Summer Camp

Print More

(HOST) As Labor Day weekend comes to an end, and summer campers everywhere pack up their memories and head for home, commentator Caleb Daniloff recalls a not-your-average summer camp experience he had as a boy.

(DANILOFF) One of my clearest summer-camp memories is the sight of my bunkmates making each other pass out. It involved a not-to-be-tried-at-home deep breathing trick. Within seconds, a boy would slump to the floor, limp as laundry, face as if sleeping. He’d come to about 20 seconds later, bewildered at first. But there was a line to go next. I stood in it, too.

The name of the camp was Yolochka, or Little Pine Tree, a Soviet Pioneer camp, where kids went to bond not with each other or nature, but with the Soviet state. It was 1981, I was 11 years old and my journalist parents and I had just moved to Moscow. They thought Pioneer camp might be a good way to learn the language and culture.

So decked out in a white Pioneer shirt with epaulettes and gold-colored buttons, I boarded one of several dozen buses bound for Yolochka, a few hours outside of Moscow. My campmates wore shiny red scarves marking them as young Pioneers – communists in training wheels.

We slept in a two-story concrete dormitory. Several times a day, campers lined up at the flagpole to salute the hammer and sickle. We spent hours sweeping our designated areas. Afternoon naps were required. Lunch was oily soup, black bread and a gritty fruit drink. No one seemed unhappy except me. After three days, I ran away and called my parents.

Back home several days later, a warm-faced Yolochka counselor named Volodya showed up at our apartment, asking whether I’d come back, that he’d look after me. He brought me a red Pioneer scarf and showed me how to tie it. I agreed.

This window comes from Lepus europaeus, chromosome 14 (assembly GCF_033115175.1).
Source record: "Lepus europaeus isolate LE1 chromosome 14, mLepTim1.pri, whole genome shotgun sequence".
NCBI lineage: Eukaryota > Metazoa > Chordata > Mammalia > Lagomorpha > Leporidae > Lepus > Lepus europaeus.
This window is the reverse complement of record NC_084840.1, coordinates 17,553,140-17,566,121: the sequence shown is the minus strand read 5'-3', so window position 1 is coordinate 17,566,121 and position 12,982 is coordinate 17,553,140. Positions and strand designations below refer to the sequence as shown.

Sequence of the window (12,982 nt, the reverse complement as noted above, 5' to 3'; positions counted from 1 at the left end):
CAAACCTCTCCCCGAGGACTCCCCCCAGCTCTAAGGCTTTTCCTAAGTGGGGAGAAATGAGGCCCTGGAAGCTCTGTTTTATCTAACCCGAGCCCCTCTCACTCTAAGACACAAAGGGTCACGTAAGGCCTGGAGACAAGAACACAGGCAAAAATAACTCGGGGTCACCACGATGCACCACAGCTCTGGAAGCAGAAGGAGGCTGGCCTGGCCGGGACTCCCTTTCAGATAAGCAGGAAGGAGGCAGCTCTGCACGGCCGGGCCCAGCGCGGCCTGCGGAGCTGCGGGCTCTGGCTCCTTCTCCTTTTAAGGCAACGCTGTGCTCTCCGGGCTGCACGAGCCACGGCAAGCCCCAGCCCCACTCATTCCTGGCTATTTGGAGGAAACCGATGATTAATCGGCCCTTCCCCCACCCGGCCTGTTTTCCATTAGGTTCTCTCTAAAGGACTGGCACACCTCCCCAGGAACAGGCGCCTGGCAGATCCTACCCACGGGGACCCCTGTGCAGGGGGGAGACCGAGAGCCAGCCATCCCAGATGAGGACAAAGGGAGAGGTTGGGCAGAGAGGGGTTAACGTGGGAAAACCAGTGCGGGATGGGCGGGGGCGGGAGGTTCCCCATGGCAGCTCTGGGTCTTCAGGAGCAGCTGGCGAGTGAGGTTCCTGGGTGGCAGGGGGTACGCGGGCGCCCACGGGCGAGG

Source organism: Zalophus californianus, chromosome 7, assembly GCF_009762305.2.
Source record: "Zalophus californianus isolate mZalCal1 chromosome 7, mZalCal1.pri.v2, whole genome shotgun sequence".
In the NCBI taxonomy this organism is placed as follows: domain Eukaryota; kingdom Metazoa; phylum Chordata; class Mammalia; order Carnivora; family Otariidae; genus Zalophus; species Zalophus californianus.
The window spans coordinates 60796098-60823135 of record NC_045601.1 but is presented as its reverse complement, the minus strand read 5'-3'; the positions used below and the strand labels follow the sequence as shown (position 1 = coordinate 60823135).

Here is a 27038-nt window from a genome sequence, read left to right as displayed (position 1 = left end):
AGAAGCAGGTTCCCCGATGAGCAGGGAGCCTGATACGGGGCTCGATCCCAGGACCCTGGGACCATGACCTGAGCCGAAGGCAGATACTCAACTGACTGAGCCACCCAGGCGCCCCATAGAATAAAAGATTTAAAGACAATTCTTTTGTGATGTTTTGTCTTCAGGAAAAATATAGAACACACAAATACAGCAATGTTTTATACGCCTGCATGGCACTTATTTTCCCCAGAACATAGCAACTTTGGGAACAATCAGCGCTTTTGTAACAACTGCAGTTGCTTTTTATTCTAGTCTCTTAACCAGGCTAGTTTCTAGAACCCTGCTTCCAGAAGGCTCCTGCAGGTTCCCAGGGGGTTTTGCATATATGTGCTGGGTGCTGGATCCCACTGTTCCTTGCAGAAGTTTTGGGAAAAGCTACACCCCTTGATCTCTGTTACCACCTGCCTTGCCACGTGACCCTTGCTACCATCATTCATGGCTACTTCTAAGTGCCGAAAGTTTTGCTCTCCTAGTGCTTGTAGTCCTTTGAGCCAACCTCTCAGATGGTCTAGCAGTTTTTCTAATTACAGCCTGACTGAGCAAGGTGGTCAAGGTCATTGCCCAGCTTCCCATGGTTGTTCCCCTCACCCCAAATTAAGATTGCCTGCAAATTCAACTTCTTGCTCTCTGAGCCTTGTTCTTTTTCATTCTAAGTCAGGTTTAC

Volodya was great and my Russian took flight. At the end of the session, everyone signed my Pioneer scarf. And though I still have that scarf and several years ago reconnected with Volodya, it’s the image of us boys fainting in our room that remains most vivid.

It’s a scene that matures in my mind, always open for interpretation. I could barely communicate with my roommates at the time, a virtual mute, yet we bonded over this loss of consciousness, laying vulnerable at each other’s feet. No divisions, only trust, a relationship beyond language and culture.

It was a time when I first took notice of the fluidity of human nature. We weren’t stuck in who we were at home. Each of us was discovering how to translate ourselves between worlds – from West to East in my case; from the promise of childhood to the austerity of a communist life for my bunkmates. At eleven years old, fainting was a transitional tool.

In Vermont this summer, nostalgia for this adolescent passage has been thick, infused, in part, by Michael Eisner’s joyful ode to Camp Keewaydin in Salisbury. And I need only look at my step- daughter clutching a new list of camper addresses to see why – the intense group bonding, the freedom to be vulnerable, and the paths between the two.

For in our own way – me, my stepdaughter, those Soviet boys – each of us realized one summer morning we’d woken up in the same place no longer the same. And that’s a moment you never forget.

This is Caleb Daniloff of Middlebury.

Caleb Daniloff is a freelance writer, and recipient of the 2005 Ralph Nading Hill Jr. Literary Prize.

Comments are closed.